Shakespeare Saturday: 400 Years!

Welcome, everyone! How’s everyone’s day going so far? Done something Bardy with your time? Read a play, watched a play, watched a movie of a play, pretended you know what King John is about? (All y’all Shakespeare trivia champs out there know what I’m talking about.) At the very least, have you used a Shakespeare quote/phrase ON PURPOSE at some point throughout the day?

If not, there’s still time. Comment here with your favorite Shakespeare line and you’ve got yourself covered. Heck, I’ll settle for your favorite play as favorite line might be too difficult. I know it would be for me.

I wanted to do something special today, it being the 400th anniversary of Shakespeare’s death (and possibly, also, his birthday, but obviously not 400 years on that one). Thing is… a lot of the big topics, we’ve already covered. We’ve written about how he totally wrote his playsShakespeare’s foolswhy you need to see Shakespeare live (or at least a taped performance), Shakespeare and gender, and even given examples of some of our favorite movie adaptations of Shakespeare. And I’ve definitely talked about why I love Shakespeare. Seriously, amidst the silly pictures and the article round-ups keeping you lovely people abreast of all things Bard, we’ve written some cool stuff.

We’ve even discussed why our generation isn’t too stupid for Shakespeare, which seems to be a prevalent theory among older generations. In fact, you should take some time and go back through our Shakespeare Saturday posts (just search Shakespeare Saturday and they’ll pop up) because some of them are pretty damn good. The one on Queen Mab’s speech as it applies to Killing Mercutio was a particular favorite of mine.

But if we’ve talked about all that… what should we talk about on this special day?

Well, I thought… let’s talk about Richard III. Everyone else will be talking about how amazing Shakespeare is (OK, so will I), so I want to talk about the play I have the hugest problem with. (Well, this one and The Merchant of Venice… but we’re writing a whole musical about that problem, so I think we’ll work it out.) The play toward which, as well as it is written and as much fun as it must be to perform (and that I am really looking forward to seeing Benedict Cumberbatch tackle), I will forever carry a little nugget of rage. Which is weird, because, not long into the play, one of the historically correct aspects of the narrative — Richard III having Lord Hastings executed — involves a member of my family being killed for no other reason than he got in Richard’s way. That’s how much I dislike aspects of this play. It makes me defend Richard III, who killed family! (To be fair, so’s Richard. Everyone was related during the Wars of the Roses. Seriously. It was pretty much just a huge family feud.)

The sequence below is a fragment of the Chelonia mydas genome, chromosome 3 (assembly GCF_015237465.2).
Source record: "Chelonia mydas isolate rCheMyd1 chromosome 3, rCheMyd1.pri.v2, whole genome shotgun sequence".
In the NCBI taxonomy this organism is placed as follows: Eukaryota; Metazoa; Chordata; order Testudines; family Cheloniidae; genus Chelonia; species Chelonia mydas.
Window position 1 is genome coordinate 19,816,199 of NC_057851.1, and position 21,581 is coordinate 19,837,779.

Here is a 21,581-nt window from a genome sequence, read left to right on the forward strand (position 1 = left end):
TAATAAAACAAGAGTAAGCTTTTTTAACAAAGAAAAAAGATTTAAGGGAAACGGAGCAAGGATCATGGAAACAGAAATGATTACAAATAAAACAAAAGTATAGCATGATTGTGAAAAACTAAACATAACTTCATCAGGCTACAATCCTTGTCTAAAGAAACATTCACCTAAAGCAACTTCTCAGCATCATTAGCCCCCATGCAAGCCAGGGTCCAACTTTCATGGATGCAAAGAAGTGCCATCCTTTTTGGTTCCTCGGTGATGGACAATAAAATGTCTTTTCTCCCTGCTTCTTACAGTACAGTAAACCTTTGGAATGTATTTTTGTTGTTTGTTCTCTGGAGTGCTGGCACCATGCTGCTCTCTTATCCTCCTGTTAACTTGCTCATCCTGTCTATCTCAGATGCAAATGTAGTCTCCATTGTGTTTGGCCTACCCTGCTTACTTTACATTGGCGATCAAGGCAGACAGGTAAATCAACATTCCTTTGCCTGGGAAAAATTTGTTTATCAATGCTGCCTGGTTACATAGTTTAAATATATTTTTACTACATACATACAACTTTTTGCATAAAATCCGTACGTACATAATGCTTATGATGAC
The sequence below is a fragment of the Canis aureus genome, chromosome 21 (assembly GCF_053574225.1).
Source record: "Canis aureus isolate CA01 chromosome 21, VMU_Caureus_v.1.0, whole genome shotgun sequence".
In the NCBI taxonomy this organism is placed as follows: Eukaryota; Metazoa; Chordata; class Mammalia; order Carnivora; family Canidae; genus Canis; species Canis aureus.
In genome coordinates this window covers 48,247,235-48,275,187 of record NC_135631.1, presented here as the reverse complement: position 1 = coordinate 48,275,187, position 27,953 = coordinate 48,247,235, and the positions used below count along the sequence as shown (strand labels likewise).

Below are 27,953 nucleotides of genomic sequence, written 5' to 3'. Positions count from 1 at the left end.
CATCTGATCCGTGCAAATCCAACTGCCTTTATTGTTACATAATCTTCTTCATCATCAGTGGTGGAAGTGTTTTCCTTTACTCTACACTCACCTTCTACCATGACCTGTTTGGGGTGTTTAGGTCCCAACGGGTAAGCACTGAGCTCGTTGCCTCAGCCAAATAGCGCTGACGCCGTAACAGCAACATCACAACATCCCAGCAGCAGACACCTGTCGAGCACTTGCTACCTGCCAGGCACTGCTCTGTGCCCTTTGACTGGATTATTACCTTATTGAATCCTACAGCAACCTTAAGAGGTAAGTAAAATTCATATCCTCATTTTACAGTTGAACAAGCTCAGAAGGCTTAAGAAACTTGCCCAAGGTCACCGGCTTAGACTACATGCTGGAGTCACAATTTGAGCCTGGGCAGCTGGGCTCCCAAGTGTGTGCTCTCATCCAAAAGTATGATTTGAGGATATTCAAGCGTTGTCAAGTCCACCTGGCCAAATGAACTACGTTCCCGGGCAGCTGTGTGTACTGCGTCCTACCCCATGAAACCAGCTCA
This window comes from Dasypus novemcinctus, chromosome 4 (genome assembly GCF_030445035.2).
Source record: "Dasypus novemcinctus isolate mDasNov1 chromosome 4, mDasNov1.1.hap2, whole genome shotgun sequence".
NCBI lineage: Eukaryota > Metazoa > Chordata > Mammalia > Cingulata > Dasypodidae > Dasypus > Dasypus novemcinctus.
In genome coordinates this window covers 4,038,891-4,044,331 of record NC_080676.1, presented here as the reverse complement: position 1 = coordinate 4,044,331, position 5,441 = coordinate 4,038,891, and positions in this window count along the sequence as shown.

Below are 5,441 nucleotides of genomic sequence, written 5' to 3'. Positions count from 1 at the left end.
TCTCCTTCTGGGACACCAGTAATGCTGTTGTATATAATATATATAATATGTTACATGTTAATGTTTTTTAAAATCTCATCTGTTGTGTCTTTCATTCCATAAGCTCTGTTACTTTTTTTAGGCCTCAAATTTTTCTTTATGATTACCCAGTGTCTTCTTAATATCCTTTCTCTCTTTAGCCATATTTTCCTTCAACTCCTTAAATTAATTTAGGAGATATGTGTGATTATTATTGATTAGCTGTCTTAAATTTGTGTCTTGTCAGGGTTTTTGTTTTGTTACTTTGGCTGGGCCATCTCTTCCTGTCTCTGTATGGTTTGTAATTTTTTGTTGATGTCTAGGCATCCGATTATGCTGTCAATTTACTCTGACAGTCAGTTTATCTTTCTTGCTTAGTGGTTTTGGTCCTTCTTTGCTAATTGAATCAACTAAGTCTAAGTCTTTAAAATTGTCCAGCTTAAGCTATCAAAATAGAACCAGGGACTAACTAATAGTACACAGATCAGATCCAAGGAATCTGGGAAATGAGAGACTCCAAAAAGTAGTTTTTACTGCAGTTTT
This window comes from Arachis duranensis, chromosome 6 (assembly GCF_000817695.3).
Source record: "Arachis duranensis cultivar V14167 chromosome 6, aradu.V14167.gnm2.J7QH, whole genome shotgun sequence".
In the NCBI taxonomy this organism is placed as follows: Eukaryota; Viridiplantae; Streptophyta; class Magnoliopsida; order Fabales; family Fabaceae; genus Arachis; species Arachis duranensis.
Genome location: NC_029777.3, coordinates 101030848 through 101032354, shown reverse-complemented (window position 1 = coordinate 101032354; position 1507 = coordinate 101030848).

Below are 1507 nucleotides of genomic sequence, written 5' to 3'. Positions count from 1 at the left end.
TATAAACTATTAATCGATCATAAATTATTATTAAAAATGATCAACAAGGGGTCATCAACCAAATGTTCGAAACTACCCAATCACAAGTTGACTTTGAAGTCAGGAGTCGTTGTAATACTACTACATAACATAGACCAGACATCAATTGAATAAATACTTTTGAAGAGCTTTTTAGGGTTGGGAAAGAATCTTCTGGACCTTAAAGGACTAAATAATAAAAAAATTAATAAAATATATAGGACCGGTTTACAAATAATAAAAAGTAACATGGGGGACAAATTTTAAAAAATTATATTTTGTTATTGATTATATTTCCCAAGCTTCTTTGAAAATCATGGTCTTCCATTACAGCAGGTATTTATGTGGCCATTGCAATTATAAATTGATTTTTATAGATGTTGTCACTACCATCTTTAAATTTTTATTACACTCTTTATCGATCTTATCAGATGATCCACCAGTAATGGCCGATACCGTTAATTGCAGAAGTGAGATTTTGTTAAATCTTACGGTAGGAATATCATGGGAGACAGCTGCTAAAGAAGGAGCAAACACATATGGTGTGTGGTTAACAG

But I’m not here to talk about how inaccurate it is. Not really. We all know Richard III wasn’t a hunchback (he had scoliosis, yes, but it wouldn’t have given him a hunched back) and didn’t have a withered arm, and there’s really no proof he had the Princes in the Tower executed (and, really, he was the one person who benefited least from their deaths), and he was, like, two-and-a-half when Somerset (another ancestor of mine, actually) was killed at St. Albans, and he definitely didn’t kill Clarence (or talk Ed 4 into doing it) in a vat of wine (and there’s actually evidence it strained the relationship between King Edward IV and Richard), and he didn’t kill his own wife’s father and former husband (though both were killed in battles involving Richard, there’s… no proof he was the one who killed them). As evil and conniving as Shakespeare’s Richard is, it’s no surprise everyone celebrated the coming of Richmond (Henry VII) at the end of the play (well, that and Shakespeare would have to have been an idiot to do otherwise; Richmond was Good Queen Bess’ grandfather). But even Shakespeare didn’t take Richard’s valiant qualities away from him. Though “a horse, a horse, my kingdom…etc” is often quoted as a sign of cowardice, in context, the line is Richard wanting to go back into battle. If there’s one thing we know about Richard III, it’s that he was a brilliant, brave soldier who loved his family. And even Shakespeare could only take half of that away from him.